Rickets is the softening and weakening of bones in children, usually because of an extreme and prolonged vitamin D deficiency. Rare inherited problems also can cause this disease.
Vitamin D helps your child’s body absorb calcium and phosphorus from food. Not enough vitamin D makes it difficult to maintain proper calcium and phosphorus levels in bones, which can cause rickets.
Adding vitamin D or calcium to the diet generally corrects the bone problems associated with rickets. When rickets is due to another underlying medical problem, your child may need additional medications or other treatment. Some skeletal deformities caused by rickets may require corrective surgery.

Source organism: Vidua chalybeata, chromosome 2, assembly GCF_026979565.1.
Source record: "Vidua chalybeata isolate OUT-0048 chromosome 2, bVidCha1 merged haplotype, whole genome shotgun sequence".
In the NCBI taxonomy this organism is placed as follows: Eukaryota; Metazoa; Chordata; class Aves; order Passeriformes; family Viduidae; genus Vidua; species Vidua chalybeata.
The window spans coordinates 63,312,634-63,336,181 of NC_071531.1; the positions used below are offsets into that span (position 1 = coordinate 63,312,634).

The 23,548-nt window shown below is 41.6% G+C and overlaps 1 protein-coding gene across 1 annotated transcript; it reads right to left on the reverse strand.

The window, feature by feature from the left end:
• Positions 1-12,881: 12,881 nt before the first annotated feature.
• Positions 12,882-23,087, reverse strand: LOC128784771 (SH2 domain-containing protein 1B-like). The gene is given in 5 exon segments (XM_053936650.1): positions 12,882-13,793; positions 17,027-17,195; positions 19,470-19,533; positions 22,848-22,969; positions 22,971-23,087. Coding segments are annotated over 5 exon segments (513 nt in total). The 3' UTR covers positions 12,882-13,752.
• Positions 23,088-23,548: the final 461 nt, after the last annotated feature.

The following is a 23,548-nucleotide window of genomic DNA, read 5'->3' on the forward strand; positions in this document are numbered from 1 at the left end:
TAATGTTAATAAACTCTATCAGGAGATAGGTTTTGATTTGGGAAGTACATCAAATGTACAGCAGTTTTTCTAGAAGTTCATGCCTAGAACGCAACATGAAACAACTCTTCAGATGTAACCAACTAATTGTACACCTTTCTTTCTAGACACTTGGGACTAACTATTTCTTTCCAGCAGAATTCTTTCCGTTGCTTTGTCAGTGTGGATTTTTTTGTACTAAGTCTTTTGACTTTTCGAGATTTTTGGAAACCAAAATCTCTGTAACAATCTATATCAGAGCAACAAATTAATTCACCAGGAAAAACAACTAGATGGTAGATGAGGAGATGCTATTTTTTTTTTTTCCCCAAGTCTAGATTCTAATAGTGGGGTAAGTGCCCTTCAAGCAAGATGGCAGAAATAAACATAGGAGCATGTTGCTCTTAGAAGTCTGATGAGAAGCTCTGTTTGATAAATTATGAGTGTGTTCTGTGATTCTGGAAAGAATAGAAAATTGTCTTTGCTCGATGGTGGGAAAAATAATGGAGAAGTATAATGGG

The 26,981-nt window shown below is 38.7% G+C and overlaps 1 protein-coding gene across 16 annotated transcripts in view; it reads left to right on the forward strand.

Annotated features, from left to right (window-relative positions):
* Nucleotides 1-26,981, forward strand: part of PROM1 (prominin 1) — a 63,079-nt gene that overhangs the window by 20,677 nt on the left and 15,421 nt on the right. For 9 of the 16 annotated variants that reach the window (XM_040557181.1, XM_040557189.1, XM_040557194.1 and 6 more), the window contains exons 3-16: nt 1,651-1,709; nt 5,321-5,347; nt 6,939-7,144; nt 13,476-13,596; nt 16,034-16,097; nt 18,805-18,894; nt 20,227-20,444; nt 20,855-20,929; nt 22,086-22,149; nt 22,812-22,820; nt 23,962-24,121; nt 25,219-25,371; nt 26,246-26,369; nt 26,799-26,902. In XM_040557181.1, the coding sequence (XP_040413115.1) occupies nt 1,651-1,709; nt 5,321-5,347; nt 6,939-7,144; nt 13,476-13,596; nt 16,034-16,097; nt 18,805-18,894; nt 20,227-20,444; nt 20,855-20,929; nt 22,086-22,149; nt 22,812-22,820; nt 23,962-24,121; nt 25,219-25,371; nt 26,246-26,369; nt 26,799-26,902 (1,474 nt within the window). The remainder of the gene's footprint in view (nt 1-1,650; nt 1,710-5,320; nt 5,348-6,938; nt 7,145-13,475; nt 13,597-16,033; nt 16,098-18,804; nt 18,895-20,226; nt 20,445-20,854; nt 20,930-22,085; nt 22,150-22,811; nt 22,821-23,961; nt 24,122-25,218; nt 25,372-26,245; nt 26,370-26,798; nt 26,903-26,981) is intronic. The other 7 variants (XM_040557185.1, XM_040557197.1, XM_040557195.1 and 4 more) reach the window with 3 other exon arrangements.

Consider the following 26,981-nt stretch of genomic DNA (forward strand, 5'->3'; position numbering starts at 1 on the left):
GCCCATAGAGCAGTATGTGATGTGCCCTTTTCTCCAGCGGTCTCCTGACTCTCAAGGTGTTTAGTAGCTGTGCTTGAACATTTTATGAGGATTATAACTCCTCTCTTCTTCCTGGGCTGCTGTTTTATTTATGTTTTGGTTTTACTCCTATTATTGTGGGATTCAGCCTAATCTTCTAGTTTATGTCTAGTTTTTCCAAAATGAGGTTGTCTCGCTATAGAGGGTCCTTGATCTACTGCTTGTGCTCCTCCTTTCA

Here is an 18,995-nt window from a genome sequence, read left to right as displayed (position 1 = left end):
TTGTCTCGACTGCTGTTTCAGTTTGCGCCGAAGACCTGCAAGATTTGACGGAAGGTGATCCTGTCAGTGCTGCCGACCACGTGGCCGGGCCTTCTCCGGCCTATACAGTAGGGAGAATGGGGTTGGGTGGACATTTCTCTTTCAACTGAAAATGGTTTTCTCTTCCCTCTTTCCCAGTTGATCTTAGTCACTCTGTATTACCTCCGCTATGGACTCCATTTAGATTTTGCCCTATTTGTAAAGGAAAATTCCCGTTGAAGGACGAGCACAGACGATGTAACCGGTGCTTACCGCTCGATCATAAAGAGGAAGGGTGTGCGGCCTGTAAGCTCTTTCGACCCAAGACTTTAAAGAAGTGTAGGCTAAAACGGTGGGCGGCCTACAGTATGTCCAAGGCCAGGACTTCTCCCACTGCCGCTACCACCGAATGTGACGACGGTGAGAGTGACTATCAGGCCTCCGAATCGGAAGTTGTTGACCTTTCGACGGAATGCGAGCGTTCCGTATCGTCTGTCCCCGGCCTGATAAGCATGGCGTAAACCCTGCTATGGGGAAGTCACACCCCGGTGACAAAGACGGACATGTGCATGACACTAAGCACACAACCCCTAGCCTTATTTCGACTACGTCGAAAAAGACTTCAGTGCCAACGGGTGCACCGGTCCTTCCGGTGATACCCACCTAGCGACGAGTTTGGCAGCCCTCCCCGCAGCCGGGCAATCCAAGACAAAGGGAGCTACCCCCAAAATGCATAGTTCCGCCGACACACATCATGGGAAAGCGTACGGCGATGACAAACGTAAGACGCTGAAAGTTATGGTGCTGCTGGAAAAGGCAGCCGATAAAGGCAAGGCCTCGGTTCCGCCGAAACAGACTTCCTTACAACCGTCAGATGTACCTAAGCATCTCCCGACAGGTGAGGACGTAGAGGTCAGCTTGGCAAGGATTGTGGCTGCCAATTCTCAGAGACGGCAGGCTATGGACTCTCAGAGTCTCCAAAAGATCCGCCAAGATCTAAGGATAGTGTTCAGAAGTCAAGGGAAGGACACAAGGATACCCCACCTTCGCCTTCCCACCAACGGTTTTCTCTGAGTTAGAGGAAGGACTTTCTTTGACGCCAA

Treatment for rickets focuses on replacing the missing vitamin or mineral in the body. This will eliminate most of the symptoms associated with rickets. If your child has a vitamin D deficiency, your doctor will likely want them to increase their exposure to sunlight, if possible. They will also encourage them to consume food products high in vitamin D, such as fish, liver, milk, and eggs.
Calcium and vitamin D supplements can also be used to treat rickets. Ask your doctor about the correct dosage, as it can vary based on the size of your child. Too much vitamin D or calcium can be unsafe.
If skeletal deformities are present, your child may need braces to position their bones correctly as they grow. In severe cases, your child may need corrective surgery.
For hereditary rickets, a combination of phosphate supplements and high levels of a special form of vitamin D are required to treat the disease.
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